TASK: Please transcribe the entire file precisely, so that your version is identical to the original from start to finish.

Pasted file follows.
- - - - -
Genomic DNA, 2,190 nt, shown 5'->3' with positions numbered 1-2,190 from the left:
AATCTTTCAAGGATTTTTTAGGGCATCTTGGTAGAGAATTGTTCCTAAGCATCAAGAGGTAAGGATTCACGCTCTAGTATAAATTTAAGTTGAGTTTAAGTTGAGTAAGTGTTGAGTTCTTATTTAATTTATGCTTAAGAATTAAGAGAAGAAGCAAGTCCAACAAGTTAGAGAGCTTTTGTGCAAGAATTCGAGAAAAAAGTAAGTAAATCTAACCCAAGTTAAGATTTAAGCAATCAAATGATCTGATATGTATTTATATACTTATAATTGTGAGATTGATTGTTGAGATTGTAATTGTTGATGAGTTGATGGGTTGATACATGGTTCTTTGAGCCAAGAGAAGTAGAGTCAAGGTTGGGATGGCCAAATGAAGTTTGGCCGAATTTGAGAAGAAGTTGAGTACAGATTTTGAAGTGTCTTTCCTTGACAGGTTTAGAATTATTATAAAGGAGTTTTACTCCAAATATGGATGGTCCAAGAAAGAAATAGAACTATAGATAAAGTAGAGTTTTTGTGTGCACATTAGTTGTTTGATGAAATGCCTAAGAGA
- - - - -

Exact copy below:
Genomic DNA, 2,190 nt, shown 5'->3' with positions numbered 1-2,190 from the left:
AATCTTTCAAGGATTTTTTAGGGCATCTTGGTAGAGAATTGTTCCTAAGCATCAAGAGGTAAGGATTCACGCTCTAGTATAAATTTAAGTTGAGTTTAAGTTGAGTAAGTGTTGAGTTCTTATTTAATTTATGCTTAAGAATTAAGAGAAGAAGCAAGTCCAACAAGTTAGAGAGCTTTTGTGCAAGAATTCGAGAAAAAAGTAAGTAAATCTAACCCAAGTTAAGATTTAAGCAATCAAATGATCTGATATGTATTTATATACTTATAATTGTGAGATTGATTGTTGAGATTGTAATTGTTGATGAGTTGATGGGTTGATACATGGTTCTTTGAGCCAAGAGAAGTAGAGTCAAGGTTGGGATGGCCAAATGAAGTTTGGCCGAATTTGAGAAGAAGTTGAGTACAGATTTTGAAGTGTCTTTCCTTGACAGGTTTAGAATTATTATAAAGGAGTTTTACTCCAAATATGGATGGTCCAAGAAAGAAATAGAACTATAGATAAAGTAGAGTTTTTGTGTGCACATTAGTTGTTTGATGAAATGCCTAAGAGA